NZ$25 payable by credit card or in cash.
There are numerous domestic airports in New Zealand. These include those mentioned above plus:
- Bay of Islands
- Half Moon Bay
- Lake Pukkaki
- New Plymouth
- Palmerston North
- West Port
Domestic Airport Departure Tax
New Zealand is a fairly informal country, so dress is similarly relaxed. Some bars and restaurants may ban the wearing of vests/singlets, flip flops (thongs), beach and bush wear.
Many countries have representative offices and consulates in New Zealand.
Useful Sources of Information
Further information on New Zealand culture and tourist attractions.
- New Zealand Travel Guide and Information
New Zealand consists of two separate islands.
- North Island - experiences a sub-tropical climate. Temperatures remain reasonably warm throughout the year and rain is common at any time. This climate results in a wonderful lush, green countryside.
- South Island - experiences a temperate climate. Temperatures are much cooler and winters are dramatically colder than North Island. The west endures significantly higher rainfall than the east due to the mountainous central region of the Southern Alps.
North & South
In general, winds are a constant factor across the country and these vary between hot northerly and freezing southerly winds.
Weather can change rapidly so be prepared with clothes for all seasons!
A few layers, waterproofs and a warm jacket are necessary items whenever visiting New Zealand.
Carry a lightweight jumper as it can be chillingly cold inside air-conditioned buildings during summer.
Note! Take Care in the Sun! Pack a sunhat, sunglasses and suntan lotion to protect yourself from the intense sunshine and the hole in the ozone layer over New Zealand.
New Zealanders are extremely aware of the dangers of overexposure to their sun and an excellent selection of good quality, high factor sunscreens are available in New Zealand shops.
|Season||Average temperature||Average rainfall|
|Spring (October - November)||12 - 20°C||96mm|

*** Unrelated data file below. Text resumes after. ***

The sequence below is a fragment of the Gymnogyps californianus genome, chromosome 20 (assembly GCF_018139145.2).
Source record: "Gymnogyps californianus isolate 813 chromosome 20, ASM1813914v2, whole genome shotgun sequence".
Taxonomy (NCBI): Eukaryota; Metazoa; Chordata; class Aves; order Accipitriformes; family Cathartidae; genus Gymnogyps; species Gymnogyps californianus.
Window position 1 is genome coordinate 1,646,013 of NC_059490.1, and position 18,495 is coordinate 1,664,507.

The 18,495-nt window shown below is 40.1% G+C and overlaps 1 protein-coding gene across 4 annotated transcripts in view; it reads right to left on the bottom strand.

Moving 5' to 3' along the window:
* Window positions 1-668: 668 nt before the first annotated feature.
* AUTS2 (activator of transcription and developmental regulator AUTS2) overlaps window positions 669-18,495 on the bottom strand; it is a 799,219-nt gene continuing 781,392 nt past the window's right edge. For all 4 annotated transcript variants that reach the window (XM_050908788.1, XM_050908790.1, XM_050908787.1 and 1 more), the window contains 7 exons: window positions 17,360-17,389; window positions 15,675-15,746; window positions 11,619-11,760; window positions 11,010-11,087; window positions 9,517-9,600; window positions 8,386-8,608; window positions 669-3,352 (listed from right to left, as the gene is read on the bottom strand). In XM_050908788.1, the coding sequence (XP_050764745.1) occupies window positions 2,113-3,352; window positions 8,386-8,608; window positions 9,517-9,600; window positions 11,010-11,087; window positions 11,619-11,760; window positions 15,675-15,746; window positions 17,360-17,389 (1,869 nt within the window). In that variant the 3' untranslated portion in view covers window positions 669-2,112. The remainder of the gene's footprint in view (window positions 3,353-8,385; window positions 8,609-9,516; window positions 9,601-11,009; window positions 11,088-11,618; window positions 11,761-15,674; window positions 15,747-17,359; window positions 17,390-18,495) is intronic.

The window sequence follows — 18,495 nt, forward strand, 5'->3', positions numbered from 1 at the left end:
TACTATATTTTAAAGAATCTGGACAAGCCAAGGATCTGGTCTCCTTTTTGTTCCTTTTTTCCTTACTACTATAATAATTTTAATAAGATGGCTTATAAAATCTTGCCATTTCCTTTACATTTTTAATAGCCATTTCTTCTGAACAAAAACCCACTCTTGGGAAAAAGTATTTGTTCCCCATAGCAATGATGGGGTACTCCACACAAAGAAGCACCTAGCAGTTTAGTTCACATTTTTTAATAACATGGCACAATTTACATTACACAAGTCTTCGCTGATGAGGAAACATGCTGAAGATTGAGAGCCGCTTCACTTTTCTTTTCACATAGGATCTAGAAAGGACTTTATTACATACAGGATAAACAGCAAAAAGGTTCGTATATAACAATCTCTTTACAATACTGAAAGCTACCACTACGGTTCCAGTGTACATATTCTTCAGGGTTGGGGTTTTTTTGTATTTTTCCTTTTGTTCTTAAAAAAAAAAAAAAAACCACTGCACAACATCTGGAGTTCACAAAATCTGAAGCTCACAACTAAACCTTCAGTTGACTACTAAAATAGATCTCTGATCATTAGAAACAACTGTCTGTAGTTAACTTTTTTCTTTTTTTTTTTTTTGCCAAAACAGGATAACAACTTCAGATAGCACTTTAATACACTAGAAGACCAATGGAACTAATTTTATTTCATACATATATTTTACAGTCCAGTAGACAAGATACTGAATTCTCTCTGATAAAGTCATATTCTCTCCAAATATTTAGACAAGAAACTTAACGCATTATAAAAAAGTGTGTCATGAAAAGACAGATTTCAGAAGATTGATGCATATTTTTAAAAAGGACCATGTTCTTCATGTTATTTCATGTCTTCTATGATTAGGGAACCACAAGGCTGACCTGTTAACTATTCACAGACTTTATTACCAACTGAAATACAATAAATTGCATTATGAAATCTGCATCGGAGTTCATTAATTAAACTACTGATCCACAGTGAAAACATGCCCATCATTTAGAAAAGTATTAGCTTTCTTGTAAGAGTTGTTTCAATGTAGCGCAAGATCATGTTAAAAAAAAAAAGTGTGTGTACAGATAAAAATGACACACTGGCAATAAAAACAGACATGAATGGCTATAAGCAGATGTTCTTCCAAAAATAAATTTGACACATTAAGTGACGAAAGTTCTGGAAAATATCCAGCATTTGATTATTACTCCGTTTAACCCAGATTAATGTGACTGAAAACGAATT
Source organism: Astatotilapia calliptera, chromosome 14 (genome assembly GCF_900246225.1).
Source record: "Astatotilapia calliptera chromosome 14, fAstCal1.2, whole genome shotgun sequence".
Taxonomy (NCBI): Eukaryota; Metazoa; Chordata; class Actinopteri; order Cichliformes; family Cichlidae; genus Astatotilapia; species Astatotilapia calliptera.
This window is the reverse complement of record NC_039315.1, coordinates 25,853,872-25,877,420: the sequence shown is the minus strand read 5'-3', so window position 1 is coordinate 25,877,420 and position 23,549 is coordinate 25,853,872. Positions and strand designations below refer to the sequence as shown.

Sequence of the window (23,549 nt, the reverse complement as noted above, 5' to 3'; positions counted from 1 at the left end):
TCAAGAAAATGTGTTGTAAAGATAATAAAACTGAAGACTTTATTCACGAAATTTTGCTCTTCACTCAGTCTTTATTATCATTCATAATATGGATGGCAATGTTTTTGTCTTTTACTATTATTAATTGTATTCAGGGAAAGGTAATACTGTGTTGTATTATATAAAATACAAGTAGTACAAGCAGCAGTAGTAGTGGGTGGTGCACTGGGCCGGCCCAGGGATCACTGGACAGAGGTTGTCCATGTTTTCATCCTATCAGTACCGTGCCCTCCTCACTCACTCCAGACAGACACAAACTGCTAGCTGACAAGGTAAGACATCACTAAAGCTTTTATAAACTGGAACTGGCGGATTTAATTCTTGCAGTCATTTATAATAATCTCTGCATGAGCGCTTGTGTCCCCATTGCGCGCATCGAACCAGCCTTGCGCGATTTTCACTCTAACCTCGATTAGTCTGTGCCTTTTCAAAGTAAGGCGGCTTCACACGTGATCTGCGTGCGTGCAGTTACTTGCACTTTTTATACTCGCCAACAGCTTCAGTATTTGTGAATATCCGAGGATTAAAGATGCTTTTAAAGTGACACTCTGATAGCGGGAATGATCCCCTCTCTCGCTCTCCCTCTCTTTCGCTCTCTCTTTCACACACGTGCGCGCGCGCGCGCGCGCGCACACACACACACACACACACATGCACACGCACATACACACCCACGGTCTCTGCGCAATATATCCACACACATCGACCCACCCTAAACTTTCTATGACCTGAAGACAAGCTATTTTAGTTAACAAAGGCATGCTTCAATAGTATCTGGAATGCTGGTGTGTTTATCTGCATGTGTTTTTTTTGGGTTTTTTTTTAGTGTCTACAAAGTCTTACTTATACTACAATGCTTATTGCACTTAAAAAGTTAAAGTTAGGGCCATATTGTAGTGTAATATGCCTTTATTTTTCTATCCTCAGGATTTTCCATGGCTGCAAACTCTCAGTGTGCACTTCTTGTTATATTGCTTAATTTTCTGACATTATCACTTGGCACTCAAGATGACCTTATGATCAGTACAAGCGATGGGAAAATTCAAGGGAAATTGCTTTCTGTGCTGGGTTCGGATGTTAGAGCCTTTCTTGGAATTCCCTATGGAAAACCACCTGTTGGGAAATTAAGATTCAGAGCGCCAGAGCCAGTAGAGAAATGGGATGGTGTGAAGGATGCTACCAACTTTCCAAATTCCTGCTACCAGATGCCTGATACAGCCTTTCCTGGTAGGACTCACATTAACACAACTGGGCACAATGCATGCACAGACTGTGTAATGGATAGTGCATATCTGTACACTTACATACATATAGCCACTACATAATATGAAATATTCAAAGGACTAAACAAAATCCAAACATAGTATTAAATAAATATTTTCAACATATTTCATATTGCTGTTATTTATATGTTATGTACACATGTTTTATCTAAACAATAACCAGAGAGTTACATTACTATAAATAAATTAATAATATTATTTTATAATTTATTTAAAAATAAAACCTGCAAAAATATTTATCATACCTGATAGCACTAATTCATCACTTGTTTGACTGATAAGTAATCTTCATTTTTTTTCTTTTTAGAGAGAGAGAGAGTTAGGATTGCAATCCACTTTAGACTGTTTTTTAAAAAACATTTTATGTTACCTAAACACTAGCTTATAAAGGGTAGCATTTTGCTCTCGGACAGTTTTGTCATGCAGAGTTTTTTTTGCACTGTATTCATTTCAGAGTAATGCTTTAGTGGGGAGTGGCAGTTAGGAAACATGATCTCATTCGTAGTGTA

|Summer (December - March)||15 - 18°C||83mm|
|Autumn (April - May)||12 - 18°C||112mm|
|Winter (June - September)||9 - 14°C||125mm|
North Island's climate is characterised by mild winters, warm summers and the blustery winds that are a factor all year round.
Rain falls throughout the year and is spread fairly evenly across the island. Temperatures remain mild throughout with only a slight drop during the winter months.
A few light layers of clothes, an umbrella/waterproofs plus a warm jacket are a good idea at any time of year on North Island - even if you are planning a visit during summer.
In winter, pack thermals/warm woollen clothes and make sure that footwear is waterproof with plenty of room inside for thick socks.
Best time to visit: During spring and summer when rainfall is relatively low or in winter if visiting the mountainous areas towards the south of the island for skiing.
|Season||Average temperature||Average rainfall - West||Average rainfall - East|
|Spring (October - November)||9 - 16°C||280mm||48mm|
|Summer (December - March)||12 - 20°C||239mm||51mm|
|Autumn (April - May)||7 - 15°C||135mm||66mm|
|Winter (June - September)||3 - 12°C||229mm||52mm|
South Island has a more variable climate with quite marked variations in rainfall between the east and west coasts.
The Southern Alps running down the centre of the island act as a natural barrier to the westerly winds that bring moisture laden clouds rolling in. Most of the rain is deposited here before it can make its way eastwards resulting in the east being much drier.
Winds are prevalent all year and range from gentle breezes to destructive gales. In summer, hot winds blow down from the north and during the winter bitterly cold winds blast up from Antarctica.
A few light layers, an umbrella/waterproofs plus a warm jacket are recommended for most of the year. During the winter months take lots of sweaters and a warm jacket.
Best time to visit: During spring or summer when rainfall is relatively low on the east or in winter if going skiing.
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New Zealand Travellers Tales
We had a group of eight, so organizing eight outspoken persons (especially my four year old), was challenging. We did tour Nelson Lakes, the Marlborough Sounds, and the Abel Tasman Park (as well as Nelson itself). It is hard to think of a region in New Zealand with as many things to do.
Spent driving around for 4 days in Christchurch and Mt Hutt. The drive up Mt Hutt is not for the faint hearted. The Thai restaurant in Methven was quite nice. Some authentic Korean restuarants in city centre. The cable car experience was very nice. The sunday market was a bit dissapointing.
Can recommend Auckland Wine Trail Tours - the owner really knows his stuff. City museum well worth a couple of hours.
Rotorua was a lovely place. We were there for the Lions rugby, and we were made to feel very welcome by ALL the locals.